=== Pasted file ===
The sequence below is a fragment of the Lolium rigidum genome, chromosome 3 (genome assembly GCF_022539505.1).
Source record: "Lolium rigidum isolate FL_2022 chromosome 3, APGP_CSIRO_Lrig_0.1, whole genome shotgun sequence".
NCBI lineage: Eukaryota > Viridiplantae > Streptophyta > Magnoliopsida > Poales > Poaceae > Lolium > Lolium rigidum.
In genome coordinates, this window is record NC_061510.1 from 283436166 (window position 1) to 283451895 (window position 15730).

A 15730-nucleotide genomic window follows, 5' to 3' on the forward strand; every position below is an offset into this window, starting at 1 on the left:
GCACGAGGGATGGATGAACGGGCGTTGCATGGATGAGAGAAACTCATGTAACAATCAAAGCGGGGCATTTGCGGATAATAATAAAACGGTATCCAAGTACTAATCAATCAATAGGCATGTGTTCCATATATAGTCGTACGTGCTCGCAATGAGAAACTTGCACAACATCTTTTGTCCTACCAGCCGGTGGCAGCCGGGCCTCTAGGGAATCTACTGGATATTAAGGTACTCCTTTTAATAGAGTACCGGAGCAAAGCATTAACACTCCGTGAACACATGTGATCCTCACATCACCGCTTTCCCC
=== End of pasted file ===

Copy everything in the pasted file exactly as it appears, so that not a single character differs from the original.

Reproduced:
The sequence below is a fragment of the Lolium rigidum genome, chromosome 3 (genome assembly GCF_022539505.1).
Source record: "Lolium rigidum isolate FL_2022 chromosome 3, APGP_CSIRO_Lrig_0.1, whole genome shotgun sequence".
NCBI lineage: Eukaryota > Viridiplantae > Streptophyta > Magnoliopsida > Poales > Poaceae > Lolium > Lolium rigidum.
In genome coordinates, this window is record NC_061510.1 from 283436166 (window position 1) to 283451895 (window position 15730).

A 15730-nucleotide genomic window follows, 5' to 3' on the forward strand; every position below is an offset into this window, starting at 1 on the left:
GCACGAGGGATGGATGAACGGGCGTTGCATGGATGAGAGAAACTCATGTAACAATCAAAGCGGGGCATTTGCGGATAATAATAAAACGGTATCCAAGTACTAATCAATCAATAGGCATGTGTTCCATATATAGTCGTACGTGCTCGCAATGAGAAACTTGCACAACATCTTTTGTCCTACCAGCCGGTGGCAGCCGGGCCTCTAGGGAATCTACTGGATATTAAGGTACTCCTTTTAATAGAGTACCGGAGCAAAGCATTAACACTCCGTGAACACATGTGATCCTCACATCACCGCTTTCCCC